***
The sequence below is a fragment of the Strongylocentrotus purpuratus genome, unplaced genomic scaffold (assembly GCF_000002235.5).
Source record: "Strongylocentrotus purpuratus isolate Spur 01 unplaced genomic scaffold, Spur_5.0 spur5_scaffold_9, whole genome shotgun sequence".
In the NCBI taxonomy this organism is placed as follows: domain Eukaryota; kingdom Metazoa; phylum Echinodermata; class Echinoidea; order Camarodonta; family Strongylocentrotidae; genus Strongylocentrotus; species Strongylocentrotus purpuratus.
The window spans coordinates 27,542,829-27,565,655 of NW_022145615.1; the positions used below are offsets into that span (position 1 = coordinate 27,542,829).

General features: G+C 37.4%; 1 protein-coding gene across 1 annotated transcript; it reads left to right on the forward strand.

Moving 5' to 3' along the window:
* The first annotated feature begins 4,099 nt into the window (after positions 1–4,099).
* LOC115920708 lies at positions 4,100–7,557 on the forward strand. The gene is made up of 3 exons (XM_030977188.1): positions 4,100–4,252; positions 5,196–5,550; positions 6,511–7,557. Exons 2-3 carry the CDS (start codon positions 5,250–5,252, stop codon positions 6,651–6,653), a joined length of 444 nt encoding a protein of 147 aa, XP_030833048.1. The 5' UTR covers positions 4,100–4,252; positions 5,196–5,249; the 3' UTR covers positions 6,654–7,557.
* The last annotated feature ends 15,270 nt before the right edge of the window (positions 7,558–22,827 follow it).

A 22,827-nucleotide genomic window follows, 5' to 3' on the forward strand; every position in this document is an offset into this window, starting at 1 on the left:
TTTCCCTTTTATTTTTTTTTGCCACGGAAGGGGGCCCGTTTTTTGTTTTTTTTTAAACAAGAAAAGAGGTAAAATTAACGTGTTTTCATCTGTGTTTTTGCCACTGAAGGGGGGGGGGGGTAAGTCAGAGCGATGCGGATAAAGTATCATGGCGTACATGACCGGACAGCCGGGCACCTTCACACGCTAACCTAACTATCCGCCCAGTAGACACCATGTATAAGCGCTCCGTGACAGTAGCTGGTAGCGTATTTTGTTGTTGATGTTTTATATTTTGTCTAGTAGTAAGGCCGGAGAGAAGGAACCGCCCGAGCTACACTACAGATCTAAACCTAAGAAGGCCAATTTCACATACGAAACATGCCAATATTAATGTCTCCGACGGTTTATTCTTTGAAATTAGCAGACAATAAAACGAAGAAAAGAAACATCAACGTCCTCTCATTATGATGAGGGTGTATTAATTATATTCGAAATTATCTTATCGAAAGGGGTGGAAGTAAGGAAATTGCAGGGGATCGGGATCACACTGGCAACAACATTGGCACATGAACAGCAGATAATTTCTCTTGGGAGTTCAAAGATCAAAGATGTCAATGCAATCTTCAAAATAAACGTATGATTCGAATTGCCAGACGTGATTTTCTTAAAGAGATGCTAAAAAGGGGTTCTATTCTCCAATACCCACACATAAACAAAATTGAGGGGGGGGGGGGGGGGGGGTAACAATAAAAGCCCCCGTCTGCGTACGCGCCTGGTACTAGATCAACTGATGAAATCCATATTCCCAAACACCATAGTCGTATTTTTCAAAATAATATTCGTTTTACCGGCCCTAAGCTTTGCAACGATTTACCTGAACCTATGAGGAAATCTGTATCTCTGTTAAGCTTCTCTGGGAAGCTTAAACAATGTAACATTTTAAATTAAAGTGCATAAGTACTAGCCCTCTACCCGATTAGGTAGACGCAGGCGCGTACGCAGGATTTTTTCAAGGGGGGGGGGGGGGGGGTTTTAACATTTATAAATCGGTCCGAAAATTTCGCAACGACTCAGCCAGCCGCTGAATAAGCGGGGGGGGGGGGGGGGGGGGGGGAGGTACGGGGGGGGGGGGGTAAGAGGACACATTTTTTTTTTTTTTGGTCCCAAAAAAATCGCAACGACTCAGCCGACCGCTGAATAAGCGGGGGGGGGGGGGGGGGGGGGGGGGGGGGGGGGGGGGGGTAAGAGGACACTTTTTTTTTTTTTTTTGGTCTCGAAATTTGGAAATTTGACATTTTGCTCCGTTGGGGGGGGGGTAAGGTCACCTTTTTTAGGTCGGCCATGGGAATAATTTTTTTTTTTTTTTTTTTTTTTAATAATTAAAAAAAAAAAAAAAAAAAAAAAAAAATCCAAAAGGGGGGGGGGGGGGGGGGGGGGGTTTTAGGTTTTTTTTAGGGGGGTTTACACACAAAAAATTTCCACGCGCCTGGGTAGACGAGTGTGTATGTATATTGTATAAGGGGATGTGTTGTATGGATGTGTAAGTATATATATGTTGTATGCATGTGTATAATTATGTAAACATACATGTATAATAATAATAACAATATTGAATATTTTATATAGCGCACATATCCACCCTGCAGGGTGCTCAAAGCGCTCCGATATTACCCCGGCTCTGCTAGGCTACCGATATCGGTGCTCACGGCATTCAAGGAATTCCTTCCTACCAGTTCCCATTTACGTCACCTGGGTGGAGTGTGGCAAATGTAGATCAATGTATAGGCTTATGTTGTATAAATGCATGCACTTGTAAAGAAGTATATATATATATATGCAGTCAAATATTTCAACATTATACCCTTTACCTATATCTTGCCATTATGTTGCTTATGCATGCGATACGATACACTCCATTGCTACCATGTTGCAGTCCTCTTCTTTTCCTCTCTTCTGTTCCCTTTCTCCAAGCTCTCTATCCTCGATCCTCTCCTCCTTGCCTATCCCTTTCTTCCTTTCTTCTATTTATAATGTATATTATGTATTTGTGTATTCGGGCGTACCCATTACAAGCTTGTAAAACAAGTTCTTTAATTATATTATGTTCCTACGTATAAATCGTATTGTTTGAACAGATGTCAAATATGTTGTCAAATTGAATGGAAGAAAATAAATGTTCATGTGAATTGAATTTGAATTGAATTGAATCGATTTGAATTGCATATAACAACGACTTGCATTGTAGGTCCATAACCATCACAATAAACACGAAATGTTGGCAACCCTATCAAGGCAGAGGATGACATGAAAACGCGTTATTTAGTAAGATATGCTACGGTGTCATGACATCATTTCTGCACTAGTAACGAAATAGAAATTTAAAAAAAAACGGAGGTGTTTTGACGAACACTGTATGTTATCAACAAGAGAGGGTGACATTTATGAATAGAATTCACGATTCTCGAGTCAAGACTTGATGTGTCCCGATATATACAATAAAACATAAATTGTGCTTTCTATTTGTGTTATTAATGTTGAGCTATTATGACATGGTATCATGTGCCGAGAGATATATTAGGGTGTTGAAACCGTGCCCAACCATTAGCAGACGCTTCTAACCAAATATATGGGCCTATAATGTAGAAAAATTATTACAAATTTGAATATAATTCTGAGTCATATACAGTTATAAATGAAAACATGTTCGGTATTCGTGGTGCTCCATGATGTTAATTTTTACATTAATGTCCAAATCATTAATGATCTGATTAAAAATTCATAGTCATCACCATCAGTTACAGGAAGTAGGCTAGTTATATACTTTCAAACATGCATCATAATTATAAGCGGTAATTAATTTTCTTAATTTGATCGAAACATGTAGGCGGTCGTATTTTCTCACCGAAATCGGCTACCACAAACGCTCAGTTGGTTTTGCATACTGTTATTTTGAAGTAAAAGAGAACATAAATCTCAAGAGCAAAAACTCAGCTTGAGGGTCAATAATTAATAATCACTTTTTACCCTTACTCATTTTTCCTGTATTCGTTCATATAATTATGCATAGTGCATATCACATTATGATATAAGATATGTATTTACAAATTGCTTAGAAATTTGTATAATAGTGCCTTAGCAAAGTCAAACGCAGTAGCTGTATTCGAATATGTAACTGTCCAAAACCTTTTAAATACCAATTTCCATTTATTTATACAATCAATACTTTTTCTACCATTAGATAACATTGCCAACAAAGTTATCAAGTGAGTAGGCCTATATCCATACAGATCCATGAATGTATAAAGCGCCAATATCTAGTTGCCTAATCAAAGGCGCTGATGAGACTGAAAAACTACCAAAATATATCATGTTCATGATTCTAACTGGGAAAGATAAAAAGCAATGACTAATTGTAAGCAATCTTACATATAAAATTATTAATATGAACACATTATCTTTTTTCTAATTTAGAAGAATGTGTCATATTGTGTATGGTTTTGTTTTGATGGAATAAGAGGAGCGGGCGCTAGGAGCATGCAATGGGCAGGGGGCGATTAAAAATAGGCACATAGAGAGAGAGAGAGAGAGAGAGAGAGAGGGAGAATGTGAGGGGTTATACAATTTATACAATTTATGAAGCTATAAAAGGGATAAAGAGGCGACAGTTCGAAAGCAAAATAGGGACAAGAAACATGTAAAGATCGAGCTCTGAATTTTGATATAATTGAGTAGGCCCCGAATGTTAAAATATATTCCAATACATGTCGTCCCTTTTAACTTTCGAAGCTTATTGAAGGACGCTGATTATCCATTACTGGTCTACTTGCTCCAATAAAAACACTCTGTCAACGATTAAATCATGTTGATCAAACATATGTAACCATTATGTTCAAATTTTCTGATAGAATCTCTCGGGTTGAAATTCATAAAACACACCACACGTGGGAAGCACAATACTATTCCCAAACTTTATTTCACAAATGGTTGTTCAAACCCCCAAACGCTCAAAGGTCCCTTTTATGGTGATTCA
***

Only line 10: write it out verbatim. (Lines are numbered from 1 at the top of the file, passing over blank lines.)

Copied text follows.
A 22,827-nucleotide genomic window follows, 5' to 3' on the forward strand; every position in this document is an offset into this window, starting at 1 on the left: